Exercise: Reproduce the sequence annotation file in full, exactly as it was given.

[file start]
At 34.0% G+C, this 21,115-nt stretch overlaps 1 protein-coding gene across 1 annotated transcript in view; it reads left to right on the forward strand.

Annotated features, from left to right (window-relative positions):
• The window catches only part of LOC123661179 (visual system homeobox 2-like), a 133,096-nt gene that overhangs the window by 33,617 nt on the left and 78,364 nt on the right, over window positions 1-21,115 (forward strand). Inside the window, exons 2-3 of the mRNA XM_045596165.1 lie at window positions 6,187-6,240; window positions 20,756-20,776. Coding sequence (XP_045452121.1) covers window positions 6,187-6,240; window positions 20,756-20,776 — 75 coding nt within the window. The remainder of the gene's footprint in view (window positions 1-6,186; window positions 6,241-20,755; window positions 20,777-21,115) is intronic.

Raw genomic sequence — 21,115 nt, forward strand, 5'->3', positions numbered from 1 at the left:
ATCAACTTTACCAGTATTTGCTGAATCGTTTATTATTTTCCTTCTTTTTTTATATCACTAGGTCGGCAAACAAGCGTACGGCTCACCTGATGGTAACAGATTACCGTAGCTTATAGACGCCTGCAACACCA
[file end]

At 34.0% G+C, this 21,115-nt stretch overlaps 1 protein-coding gene across 1 annotated transcript in view; it reads left to right on the forward strand.

Annotated features, from left to right (window-relative positions):
• The window catches only part of LOC123661179 (visual system homeobox 2-like), a 133,096-nt gene that overhangs the window by 33,617 nt on the left and 78,364 nt on the right, over window positions 1-21,115 (forward strand). Inside the window, exons 2-3 of the mRNA XM_045596165.1 lie at window positions 6,187-6,240; window positions 20,756-20,776. Coding sequence (XP_045452121.1) covers window positions 6,187-6,240; window positions 20,756-20,776 — 75 coding nt within the window. The remainder of the gene's footprint in view (window positions 1-6,186; window positions 6,241-20,755; window positions 20,777-21,115) is intronic.

Raw genomic sequence — 21,115 nt, forward strand, 5'->3', positions numbered from 1 at the left:
ATCAACTTTACCAGTATTTGCTGAATCGTTTATTATTTTCCTTCTTTTTTTATATCACTAGGTCGGCAAACAAGCGTACGGCTCACCTGATGGTAACAGATTACCGTAGCTTATAGACGCCTGCAACACCA